the 34-year range would be the equivalent of minus two sigma to
    plus two sigma. One standard deviation would be 8.5 years (if it were Gaussian).

    On the McCrone analysis of the cipher key on f1r, I wonder if the words of
    Andreas should definitely be understood to mean that McCrone gave a date
    for this. I would suggest to leave a bit of leeway in the interpretations until
    the film is out. BY the way, I agree that these scriblles are most likely
    16th or 17th C.

  16. Julian Bunn on December 8, 2009 at 2:31 am said:

    To Rene: yes, quite so. The date is between 1404 and 1438 with 95% confidence, implying the sigma is 8.5 years, since the interval is +/- 2 sigma for that level. I should have been more precise in my comment, which was meant to convey that this is not a very strong level of confidence … 5 sigma would be better 🙂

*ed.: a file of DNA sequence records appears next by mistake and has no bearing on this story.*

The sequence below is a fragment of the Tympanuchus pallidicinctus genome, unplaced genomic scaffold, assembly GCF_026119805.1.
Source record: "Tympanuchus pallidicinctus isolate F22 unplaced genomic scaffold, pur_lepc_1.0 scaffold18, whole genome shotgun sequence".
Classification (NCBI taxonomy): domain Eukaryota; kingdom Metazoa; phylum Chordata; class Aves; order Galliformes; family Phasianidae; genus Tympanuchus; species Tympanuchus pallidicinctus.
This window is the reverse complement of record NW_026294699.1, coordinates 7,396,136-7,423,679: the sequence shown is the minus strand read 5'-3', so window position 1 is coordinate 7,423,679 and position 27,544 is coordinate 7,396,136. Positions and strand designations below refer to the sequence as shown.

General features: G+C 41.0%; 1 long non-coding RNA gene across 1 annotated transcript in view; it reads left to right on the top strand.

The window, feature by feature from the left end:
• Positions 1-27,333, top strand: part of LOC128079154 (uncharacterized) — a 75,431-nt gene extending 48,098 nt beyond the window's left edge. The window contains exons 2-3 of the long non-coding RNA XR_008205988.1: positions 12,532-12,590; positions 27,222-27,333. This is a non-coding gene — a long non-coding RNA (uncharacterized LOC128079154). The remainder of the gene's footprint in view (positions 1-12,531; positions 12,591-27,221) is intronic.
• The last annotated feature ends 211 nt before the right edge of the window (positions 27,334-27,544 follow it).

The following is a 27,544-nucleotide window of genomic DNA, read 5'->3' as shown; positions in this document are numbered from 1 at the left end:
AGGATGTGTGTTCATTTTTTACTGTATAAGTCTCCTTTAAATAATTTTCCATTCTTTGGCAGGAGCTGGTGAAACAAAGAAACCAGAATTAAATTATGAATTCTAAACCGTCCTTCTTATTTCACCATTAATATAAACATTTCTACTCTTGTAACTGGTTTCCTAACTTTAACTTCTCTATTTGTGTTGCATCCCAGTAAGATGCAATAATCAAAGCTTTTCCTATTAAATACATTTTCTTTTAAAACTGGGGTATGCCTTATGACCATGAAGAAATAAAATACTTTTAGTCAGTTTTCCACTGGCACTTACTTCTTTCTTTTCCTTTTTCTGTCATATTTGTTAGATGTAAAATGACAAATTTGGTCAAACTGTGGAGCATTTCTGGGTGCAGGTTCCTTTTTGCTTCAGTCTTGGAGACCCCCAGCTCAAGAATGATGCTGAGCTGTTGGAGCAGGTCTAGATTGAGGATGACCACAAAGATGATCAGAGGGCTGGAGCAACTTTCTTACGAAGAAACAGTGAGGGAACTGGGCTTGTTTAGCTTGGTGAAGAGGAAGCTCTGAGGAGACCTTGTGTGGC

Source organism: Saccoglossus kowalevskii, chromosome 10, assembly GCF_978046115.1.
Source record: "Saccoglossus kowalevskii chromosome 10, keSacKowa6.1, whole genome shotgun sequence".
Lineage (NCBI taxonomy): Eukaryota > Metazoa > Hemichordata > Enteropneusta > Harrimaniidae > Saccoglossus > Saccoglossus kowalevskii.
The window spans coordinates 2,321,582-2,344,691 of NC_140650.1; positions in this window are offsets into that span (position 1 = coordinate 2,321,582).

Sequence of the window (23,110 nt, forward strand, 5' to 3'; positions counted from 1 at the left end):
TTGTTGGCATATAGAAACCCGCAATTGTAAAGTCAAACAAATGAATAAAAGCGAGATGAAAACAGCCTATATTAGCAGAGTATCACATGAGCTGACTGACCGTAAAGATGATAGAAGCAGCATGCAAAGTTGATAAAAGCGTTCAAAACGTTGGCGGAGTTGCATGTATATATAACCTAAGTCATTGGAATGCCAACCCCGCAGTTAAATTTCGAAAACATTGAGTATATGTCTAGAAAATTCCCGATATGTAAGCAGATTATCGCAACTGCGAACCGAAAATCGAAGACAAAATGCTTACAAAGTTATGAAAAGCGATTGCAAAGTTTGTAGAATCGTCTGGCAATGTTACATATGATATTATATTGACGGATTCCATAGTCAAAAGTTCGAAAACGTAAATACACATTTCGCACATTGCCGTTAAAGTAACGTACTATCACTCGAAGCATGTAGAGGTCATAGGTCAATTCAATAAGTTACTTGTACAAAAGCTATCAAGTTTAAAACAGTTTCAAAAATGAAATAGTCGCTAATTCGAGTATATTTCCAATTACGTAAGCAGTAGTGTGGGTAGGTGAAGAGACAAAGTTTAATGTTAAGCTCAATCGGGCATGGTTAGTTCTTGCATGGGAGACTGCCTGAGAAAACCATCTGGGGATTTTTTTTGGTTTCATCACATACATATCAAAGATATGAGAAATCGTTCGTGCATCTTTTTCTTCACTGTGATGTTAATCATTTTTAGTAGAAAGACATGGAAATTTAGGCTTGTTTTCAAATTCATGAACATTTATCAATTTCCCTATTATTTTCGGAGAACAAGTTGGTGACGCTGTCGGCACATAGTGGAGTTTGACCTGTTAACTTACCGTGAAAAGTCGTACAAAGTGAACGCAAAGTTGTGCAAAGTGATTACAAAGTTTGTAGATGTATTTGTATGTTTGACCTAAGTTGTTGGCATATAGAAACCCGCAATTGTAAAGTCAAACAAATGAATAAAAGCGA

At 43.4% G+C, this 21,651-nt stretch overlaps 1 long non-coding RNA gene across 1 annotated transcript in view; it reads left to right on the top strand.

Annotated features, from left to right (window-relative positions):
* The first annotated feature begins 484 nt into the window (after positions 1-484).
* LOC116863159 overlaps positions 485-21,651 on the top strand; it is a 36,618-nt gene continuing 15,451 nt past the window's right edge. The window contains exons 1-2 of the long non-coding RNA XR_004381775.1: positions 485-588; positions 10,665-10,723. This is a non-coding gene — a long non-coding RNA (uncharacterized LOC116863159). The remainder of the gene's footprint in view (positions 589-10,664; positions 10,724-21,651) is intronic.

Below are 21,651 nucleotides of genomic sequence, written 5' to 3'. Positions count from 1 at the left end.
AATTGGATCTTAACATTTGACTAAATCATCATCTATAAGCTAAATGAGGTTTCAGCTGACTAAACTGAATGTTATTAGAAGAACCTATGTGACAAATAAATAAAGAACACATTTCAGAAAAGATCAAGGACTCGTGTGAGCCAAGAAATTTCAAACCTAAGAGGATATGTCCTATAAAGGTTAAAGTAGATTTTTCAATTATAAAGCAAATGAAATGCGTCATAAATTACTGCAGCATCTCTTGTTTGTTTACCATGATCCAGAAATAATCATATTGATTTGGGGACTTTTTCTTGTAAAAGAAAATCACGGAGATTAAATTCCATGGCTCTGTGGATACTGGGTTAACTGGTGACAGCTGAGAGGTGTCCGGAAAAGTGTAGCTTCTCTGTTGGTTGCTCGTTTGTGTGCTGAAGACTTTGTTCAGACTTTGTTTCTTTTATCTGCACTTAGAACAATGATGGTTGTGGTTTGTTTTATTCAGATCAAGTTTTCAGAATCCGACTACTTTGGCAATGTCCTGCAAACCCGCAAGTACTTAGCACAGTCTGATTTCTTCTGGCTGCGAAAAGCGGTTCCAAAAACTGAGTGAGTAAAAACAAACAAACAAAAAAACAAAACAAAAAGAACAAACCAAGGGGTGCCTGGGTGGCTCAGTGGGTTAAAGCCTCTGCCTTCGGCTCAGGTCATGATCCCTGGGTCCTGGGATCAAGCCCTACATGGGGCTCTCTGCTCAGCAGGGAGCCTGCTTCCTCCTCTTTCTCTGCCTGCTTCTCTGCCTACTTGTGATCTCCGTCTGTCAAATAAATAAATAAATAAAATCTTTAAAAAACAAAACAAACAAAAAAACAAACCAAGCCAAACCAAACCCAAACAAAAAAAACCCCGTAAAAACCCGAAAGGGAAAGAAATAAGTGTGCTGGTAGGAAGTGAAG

17. I think one of the questions to ask is why was it that prior to the Ms being logged at Yale all the professional booksellers and apraisers placed the Ms in the 13thC at the latest and why after it was donated to Yale the consensus was late 15thC at the earliest?
    The notion that the professionals gave it an old date to make it more valuable does not fly because if proved wrong at best they’d have to refund the purchase money and at worst face prosecution for misrepresentation – deliberate: fraud or in error: professional negligence.
    Both groups we now know were wrong; the question is why.

  18. Michelle on December 10, 2009 at 3:24 pm said:

    Maybe Yale were hoping that it was done by Leonardo! Then it would have been worth a few quid!